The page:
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How to optimise your website for conversion

Friday 27 July 2018 Data-Led MarketingDigital Marketing

Joanne White's picture
By Joanne White

If you have traffic coming to your website, but not many visitors taking more action than just looking at a few pages, it's likely you have a website conversion issue. More than ever, brands need to prioritise displaying the most relevant content for their audiences at the right stage in their purchasing journey. The process of optimising your website can be overwhelming, however we have summarised the top 5 important points to get your website converting more effectively.

These five points will put the building blocks in place to achieve higher conversion rates in a competitive digital environment. 

 

1. Agree on your KPIs and what you should be measuring

It sounds obvious, but it’s important that all stakeholders agree on what your website is being optimised for. There should be a macro KPI, which may be based on online sales, email signups, app downloads, appointment bookings or trial requests. Agree what is most important to your business at this stage and then prioritise the customer journeys on your website. In addition to your macro KPI, there will be a variety of micro KPIs to be measured that ladder up to your macro KPI.

 

2. Adopt a data-driven mind-set

Conversion testing should not be used to settle opinions on design but should be led by insights from both the quantitative and qualitative data. To begin, your website analytics should be set up correctly to give insights into quantitative data. For example, in the insurance sector, form completion is especially important. It’s essential to set up conversion funnel tracking with goals in place to represent KPIs, eg. quote form completions or online policy conversion. This will enable you to see where users are dropping out of key conversion stages and will then prompt where changes should be made.

Furthermore, enhanced link attribution enables visibility of what links and buttons drove the highest click-through to the next stage in your identified user journeys. By far the easiest way to set this up is through a tag manager, eg. Google Tag Manager or Adobe Dynamic Tag Management.

From here, the way you slice your quantitative data is important to maximise insights. A very simple example is comparing conversion rates of KPIs by device. This will determine a starting point for further investigation of testing pushing quote, book an appointment or email signup generation more on the mobile site. More about testing in point 3.

Once you’ve determined where key drop off points are in your user journeys, the next challenge is to work out why users are dropping off at these stages. This is the collection of your qualitative data. There are numerous tools that can be used to help you with this. Heat mapping and form analytics tools are useful to examine how users are interacting with your quote forms for instance.

 

3. Prioritise your A/B tests

It’s important to have a robust testing plan in place, with dedicated resource to manage it on an ongoing basis. Prioritise your tests by implementation difficulty, expected impact and the amount of learnings you will gain. Continue to test based on the results (there should be a new champion at the end of each test) to ensure that your findings don’t become stagnant. To begin, start with 1 or 2 items on a page which are highest on your priority list, avoid A/B testing too many things.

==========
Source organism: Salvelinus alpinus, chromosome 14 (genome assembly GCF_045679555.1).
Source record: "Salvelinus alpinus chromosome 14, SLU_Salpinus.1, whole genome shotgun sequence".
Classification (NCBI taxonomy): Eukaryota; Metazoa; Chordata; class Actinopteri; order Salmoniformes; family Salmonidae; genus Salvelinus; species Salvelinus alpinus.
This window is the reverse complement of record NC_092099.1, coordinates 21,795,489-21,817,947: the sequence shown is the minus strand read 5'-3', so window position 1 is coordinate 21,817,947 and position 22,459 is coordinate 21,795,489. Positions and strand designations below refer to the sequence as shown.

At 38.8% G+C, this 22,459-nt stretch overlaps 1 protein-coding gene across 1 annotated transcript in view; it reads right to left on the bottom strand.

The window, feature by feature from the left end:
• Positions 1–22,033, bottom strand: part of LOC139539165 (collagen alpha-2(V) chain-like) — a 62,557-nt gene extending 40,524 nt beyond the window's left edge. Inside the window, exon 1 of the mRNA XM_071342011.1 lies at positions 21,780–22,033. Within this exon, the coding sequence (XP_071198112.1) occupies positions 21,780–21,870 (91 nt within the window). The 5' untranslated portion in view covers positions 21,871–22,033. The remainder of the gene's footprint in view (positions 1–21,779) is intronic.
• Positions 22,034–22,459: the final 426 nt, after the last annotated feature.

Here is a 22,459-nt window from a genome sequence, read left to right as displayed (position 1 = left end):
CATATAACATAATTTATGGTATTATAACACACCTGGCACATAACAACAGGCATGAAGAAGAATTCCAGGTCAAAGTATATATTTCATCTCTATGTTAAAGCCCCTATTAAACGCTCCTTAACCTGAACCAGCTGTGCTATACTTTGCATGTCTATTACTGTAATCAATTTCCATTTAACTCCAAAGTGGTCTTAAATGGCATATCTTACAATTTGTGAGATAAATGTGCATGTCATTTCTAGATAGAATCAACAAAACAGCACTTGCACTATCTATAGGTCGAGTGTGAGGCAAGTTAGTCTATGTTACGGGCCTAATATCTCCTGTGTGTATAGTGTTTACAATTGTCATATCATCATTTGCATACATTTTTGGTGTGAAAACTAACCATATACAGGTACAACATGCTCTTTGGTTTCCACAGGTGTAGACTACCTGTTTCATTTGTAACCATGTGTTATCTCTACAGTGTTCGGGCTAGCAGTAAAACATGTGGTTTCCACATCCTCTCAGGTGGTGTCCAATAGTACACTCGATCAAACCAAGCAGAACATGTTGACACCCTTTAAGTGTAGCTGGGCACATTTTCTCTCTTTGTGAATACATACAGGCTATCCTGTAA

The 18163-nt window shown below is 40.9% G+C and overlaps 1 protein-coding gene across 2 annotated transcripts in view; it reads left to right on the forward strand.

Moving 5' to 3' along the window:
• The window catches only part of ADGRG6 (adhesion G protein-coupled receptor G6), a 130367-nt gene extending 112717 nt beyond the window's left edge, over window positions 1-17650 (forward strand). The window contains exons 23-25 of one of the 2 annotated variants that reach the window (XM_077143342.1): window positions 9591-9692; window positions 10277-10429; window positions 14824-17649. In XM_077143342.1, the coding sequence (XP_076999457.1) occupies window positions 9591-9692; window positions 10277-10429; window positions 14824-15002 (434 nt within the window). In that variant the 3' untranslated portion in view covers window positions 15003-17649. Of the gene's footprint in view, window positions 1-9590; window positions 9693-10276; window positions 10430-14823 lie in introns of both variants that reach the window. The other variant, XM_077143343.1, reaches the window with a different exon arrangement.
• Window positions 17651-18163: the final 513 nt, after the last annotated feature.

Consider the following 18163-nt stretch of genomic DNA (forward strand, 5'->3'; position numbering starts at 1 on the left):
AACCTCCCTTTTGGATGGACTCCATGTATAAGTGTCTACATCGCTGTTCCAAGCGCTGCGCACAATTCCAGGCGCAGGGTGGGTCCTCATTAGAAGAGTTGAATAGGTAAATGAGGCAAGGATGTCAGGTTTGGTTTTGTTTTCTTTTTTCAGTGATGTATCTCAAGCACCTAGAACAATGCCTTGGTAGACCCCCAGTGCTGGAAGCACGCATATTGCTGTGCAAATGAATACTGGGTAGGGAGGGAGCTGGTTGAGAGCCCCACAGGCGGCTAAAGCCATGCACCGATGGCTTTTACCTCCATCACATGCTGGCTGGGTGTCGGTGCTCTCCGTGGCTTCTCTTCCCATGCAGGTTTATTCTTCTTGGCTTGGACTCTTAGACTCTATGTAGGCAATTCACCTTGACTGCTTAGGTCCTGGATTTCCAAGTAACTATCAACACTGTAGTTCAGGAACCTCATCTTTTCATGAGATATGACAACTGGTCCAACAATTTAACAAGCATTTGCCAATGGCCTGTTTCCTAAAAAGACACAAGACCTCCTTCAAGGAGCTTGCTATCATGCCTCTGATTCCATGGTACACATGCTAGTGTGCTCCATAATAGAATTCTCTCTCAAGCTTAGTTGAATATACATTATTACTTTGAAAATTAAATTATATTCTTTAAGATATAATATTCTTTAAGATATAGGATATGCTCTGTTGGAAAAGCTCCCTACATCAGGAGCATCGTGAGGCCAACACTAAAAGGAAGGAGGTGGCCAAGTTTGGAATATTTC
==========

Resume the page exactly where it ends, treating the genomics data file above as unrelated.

As your testing rigour progresses, consider using a decent testing tool, such as Adobe Target or Optimizely. These will give you the ability to carry out a significantly higher number of tests and will ultimately help you achieve higher conversion rates in a shorter amount of time.

 

4. Carry out UX best practice on your forms and landing pages

Despite the importance of being data-driven, there are still some common UX best practices that we recommend. Examples include, the amount of content displayed when explaining policy term and content on forms and checkout pages.

In some sectors, lengthy content may be exacerbated by tight regulations, but it should still be limited to ‘must have’ and be as concise as possible. The use of icons to illustrate USPs and breaking up of longer pages with CTAs is a good idea. Additionally, displaying customer reviews alongside throughout the purchasing engine will reassure users.

For landing pages and purchase forms, make sure steps are simplified and are clearly labelled so they user can see how far they have to go. Don’t make forms longer than necessary and pre-populate fields where possible for returning users.

When possible, personalise landing pages based on demographic, channel and search term used.

 

5. Utilise your onsite tools strategically

Optimise your onsite tool capability for a better customer experience. Once you’ve identified that a user is in the consideration phase of the purchase funnel, test presenting the online chat function or the positioning of a ‘help me choose my product’ style tool, this may have a profound impact on conversion rate.

Once you have a clear idea of what you’re trying to achieve in terms of your macro KPI, it will be easier to identify what steps should be taken to help you achieve a better conversion rate. Testing allows for better decisions to be made and with persistence will pay off with a better customer experience and higher conversion rates.

 

If you need help getting started with improving your conversion rate on your website, get in touch.

If you have traffic coming to your website, but not many visitors taking more action than just looking at a few pages, it's likely you have a website conversion issue. We have summarised the top 5 important points to get your website converting more effectively.

How to optimise your website for conversion

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